Living Reading: Exploring the Lives of Reading Teachers (2000) goes inside the International Reading Association at local, state, and national level to investigate the ways teachers understand and
promote literacy when they are not "on the clock" so to speak, but rather taking part in non-mandated professional development activities.
Over a period of 18 months I participated in "the reading sorority", as one member quipped to me, attending business meetings, read-ins at local malls, and state and national conferences. As the term "reading sorority" suggests, it is also primarily a world of women. The members of the reading councils are those women who stay in teaching across a lifetime. They are also those longtime members of a school or district who seek to make things better. Reaching out to learn new things, get inspired, and meet others who care as they do.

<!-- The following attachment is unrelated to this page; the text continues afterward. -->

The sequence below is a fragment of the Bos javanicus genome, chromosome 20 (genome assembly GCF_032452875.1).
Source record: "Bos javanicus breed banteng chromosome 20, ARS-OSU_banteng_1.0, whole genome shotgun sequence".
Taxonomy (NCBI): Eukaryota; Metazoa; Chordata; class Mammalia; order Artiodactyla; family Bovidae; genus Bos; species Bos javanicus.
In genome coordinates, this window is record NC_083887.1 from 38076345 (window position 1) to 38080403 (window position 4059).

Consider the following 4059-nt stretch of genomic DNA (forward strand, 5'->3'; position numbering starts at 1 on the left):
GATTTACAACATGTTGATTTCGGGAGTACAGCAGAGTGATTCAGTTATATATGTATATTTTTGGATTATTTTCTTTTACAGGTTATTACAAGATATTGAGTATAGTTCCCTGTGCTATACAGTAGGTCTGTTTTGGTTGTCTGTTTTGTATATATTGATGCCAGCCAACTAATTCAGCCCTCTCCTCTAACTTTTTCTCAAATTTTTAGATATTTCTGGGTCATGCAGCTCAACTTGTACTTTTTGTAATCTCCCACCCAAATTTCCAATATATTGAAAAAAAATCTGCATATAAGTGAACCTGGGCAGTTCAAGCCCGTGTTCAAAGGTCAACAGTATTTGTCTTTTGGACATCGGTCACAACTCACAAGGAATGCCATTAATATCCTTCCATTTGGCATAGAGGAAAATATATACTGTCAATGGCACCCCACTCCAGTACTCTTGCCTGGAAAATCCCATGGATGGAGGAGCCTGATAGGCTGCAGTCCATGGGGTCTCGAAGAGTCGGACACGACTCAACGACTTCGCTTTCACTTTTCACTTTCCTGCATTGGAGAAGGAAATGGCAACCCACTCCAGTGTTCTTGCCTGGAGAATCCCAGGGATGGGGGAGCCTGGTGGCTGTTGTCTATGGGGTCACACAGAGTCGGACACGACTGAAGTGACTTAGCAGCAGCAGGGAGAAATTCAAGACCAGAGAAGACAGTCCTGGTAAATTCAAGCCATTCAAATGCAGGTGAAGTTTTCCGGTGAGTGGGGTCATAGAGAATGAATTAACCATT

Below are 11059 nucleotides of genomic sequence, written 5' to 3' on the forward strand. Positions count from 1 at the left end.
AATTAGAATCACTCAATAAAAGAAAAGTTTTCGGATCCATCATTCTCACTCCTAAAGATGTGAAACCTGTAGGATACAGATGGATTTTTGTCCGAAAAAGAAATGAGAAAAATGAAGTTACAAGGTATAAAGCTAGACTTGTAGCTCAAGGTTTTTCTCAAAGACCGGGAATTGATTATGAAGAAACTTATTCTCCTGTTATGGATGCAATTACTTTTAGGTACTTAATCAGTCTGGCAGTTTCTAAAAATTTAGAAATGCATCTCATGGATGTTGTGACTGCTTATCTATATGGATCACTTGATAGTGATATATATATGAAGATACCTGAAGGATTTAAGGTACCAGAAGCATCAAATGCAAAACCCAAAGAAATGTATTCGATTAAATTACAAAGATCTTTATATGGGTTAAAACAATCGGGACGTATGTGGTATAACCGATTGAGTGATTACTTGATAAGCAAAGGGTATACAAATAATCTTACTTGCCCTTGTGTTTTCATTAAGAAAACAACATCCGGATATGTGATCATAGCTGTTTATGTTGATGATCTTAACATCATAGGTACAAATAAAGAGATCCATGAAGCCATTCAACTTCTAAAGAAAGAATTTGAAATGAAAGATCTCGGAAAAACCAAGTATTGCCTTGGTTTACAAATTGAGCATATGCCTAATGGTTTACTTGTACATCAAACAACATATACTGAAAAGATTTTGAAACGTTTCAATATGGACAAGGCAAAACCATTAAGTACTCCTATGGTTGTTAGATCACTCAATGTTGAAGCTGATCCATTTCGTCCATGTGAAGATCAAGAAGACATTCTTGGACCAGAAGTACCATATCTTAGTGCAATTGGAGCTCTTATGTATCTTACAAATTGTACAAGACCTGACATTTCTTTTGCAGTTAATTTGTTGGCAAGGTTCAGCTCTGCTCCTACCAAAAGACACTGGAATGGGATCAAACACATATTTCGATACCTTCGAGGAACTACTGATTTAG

The term "living reading" was born when I realized that reading council members actually spoke little about reading or literacy in their normal business. Rather, they saw their entire teaching life as testament to their beliefs about reading, and the central place it held in their values as teachers.
Life in the reading councils was, I found, like all human organizations--rich with symbolic intensity and political wrangling, filled with laughter at one time, and concerns about children and families at another. Caught between the forces of local school districts, growing calls for high stakes testing, and the seductive advertising ploys of textbook publishers, reading council members searched for meaningful pathways forward through the thickets.
Available from Peter Lang Publishing, Inc.